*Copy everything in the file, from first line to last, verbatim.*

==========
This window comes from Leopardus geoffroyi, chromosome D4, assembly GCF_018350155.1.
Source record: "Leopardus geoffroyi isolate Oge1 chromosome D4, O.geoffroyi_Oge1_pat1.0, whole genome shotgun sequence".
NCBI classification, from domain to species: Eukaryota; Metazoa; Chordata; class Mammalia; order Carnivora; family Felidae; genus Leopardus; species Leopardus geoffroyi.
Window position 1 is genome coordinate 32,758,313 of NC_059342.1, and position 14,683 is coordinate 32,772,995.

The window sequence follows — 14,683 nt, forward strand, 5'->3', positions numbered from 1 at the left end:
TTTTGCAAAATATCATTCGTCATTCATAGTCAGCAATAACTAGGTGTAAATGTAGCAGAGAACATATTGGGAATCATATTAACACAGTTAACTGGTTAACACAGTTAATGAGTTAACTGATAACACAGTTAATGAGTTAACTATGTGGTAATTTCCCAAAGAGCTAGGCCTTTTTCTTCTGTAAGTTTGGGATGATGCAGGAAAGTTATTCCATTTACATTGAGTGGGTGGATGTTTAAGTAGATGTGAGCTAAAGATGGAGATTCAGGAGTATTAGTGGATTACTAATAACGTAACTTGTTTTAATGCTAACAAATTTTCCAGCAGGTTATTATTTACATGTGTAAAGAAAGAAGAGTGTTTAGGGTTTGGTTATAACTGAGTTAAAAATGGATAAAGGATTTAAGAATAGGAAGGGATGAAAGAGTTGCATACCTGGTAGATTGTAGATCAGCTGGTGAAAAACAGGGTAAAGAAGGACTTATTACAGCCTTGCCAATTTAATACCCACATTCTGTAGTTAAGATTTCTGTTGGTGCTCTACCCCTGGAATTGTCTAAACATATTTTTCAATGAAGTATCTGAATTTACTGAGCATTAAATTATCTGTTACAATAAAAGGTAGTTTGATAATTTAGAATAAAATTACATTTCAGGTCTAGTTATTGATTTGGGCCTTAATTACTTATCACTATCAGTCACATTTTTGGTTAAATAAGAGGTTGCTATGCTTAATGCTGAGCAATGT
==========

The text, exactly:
This window comes from Leopardus geoffroyi, chromosome D4, assembly GCF_018350155.1.
Source record: "Leopardus geoffroyi isolate Oge1 chromosome D4, O.geoffroyi_Oge1_pat1.0, whole genome shotgun sequence".
NCBI classification, from domain to species: Eukaryota; Metazoa; Chordata; class Mammalia; order Carnivora; family Felidae; genus Leopardus; species Leopardus geoffroyi.
Window position 1 is genome coordinate 32,758,313 of NC_059342.1, and position 14,683 is coordinate 32,772,995.

The window sequence follows — 14,683 nt, forward strand, 5'->3', positions numbered from 1 at the left end:
TTTTGCAAAATATCATTCGTCATTCATAGTCAGCAATAACTAGGTGTAAATGTAGCAGAGAACATATTGGGAATCATATTAACACAGTTAACTGGTTAACACAGTTAATGAGTTAACTGATAACACAGTTAATGAGTTAACTATGTGGTAATTTCCCAAAGAGCTAGGCCTTTTTCTTCTGTAAGTTTGGGATGATGCAGGAAAGTTATTCCATTTACATTGAGTGGGTGGATGTTTAAGTAGATGTGAGCTAAAGATGGAGATTCAGGAGTATTAGTGGATTACTAATAACGTAACTTGTTTTAATGCTAACAAATTTTCCAGCAGGTTATTATTTACATGTGTAAAGAAAGAAGAGTGTTTAGGGTTTGGTTATAACTGAGTTAAAAATGGATAAAGGATTTAAGAATAGGAAGGGATGAAAGAGTTGCATACCTGGTAGATTGTAGATCAGCTGGTGAAAAACAGGGTAAAGAAGGACTTATTACAGCCTTGCCAATTTAATACCCACATTCTGTAGTTAAGATTTCTGTTGGTGCTCTACCCCTGGAATTGTCTAAACATATTTTTCAATGAAGTATCTGAATTTACTGAGCATTAAATTATCTGTTACAATAAAAGGTAGTTTGATAATTTAGAATAAAATTACATTTCAGGTCTAGTTATTGATTTGGGCCTTAATTACTTATCACTATCAGTCACATTTTTGGTTAAATAAGAGGTTGCTATGCTTAATGCTGAGCAATGT